How to join:
Please email me your C.V. and a cover letter describing the following:
Your research experience
Your philosophy with regards to science
A clear description of the types of projects that excite you the most
Any funding/fellowship opportunities you currently have or are interested in applying for
- Your general goals during your stay in lab and your career goals thereafter
After initial communications, please have 2 letters of reference ready.
1 position open.
While working on projects in line with the lab's research mission, you will lead a team of fellow postdocs, research assistants, and undergrads in terms of developing conceptual skill sets (e.g. journal clubs, experimental planning) and practical skill sets (e.g. surgery training, practice presentations). I will open any door I can for you to present your work at seminars, conferences, etc, and we will work closely to make sure your time in the lab is effective, efficient, and doesn't last a century. My goal is to train you well enough to achieve full independence as a neuroscientist and subsequently in the career of your choice. It's absolutely crucial that you work with me on this for your development; we're a team, and our mutual expertise and success can only synergize. The ideal candidates will have extensive experience in a subset of the following: optogenetics, virus engineering strategies, in vivo imaging approaches, immunohistochemistry, and behavioral assays that cover either classical/operant conditioning or anxiety/depression-like readouts.
This position has been filled.
I am looking for a candidate with 1-2 years of full-time lab/managerial experience. This position entails two equally important goals: to lead a project relevant to the lab's interests while working alongside fellow postdocs, research assistants, and undergrads; and, to organize and maintain the lab's experimental infrastructure (e.g. equipment stock, placing orders). The same promise I make to postdocs I make to you.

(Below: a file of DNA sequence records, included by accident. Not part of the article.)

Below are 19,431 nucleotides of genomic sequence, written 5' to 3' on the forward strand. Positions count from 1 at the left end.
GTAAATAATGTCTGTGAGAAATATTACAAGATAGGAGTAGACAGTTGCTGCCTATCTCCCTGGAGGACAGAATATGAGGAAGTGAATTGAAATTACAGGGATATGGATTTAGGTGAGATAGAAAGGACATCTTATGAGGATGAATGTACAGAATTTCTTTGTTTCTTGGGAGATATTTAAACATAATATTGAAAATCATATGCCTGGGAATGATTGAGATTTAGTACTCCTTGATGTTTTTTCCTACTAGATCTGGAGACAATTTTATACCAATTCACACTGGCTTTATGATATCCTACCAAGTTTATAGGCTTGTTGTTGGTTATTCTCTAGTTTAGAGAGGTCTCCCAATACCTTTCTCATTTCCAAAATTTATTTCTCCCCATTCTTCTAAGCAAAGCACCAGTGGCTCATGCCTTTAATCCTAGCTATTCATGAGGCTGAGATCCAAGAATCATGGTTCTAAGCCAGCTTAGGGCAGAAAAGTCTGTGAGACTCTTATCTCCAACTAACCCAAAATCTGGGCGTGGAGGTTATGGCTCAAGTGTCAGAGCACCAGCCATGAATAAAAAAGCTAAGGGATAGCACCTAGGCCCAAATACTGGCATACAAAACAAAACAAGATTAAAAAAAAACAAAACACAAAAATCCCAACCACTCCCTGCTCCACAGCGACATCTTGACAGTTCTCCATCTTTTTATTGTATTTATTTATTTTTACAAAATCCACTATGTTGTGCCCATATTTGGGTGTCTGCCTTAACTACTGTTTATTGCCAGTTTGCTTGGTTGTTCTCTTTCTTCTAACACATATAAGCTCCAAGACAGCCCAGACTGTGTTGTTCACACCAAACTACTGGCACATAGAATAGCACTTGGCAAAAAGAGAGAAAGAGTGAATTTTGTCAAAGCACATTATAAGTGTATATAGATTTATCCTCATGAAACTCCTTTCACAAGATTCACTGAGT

1 position available
Research assistants will both lead a project and receive ample support from the rest of the lab to plan and execute experiments, while also having opportunities to present their work as posters or talks during seminars and conferences. For these positions, I am looking for candidates with at least 2 years of extensive lab experience as undergraduates or 1-2 years of full-time lab experience as a research assistant / technician. A minimum 2 year commitment to the lab is required. Our teams will meet weekly, both individually and in a group setting. During the initial stages, we will build optogenetic and behavioral apparatuses with in-house engineers and carry out a subset of the experiments proposed in the research page. In parallel, we will also actively work together on your transition into and out of the lab throughout your stay.
My lab is currently recruiting graduate students to begin between 2017 and 2019 in the Graduate Program for Neuroscience at Boston University!
3 positions open.
I am eager to recruit 3 undergraduates whose interests in neuroscience both resonate with the lab's mission and the lab's philosophy. While prior experience isn't necessary, it is highly encouraged; at the very least, I am looking for undergraduates who are primarily motivated by learning and performing topnotch memory research in a methodical and creative manner. Each undergraduate will work with a postdoc or a research assistant and, over time, is expected to be independent in terms of carrying out experiments. A minimum 2 year commitment to the lab is required. Many of the undergraduates I worked with previously have gone on to present our work at conferences, have been essential to our previous discoveries, and have transitioned to graduate/medical school, industry, etc. Most have excitingly been authors on our publications because their contributions to the science consisted, most importantly, of genuine effort. Again, the lab is an egalitarian playground for science -- everyone contributes, everyone is given credit, and everyone is happy.
Why you should:
My vision for mentoring all members of the lab has three common components: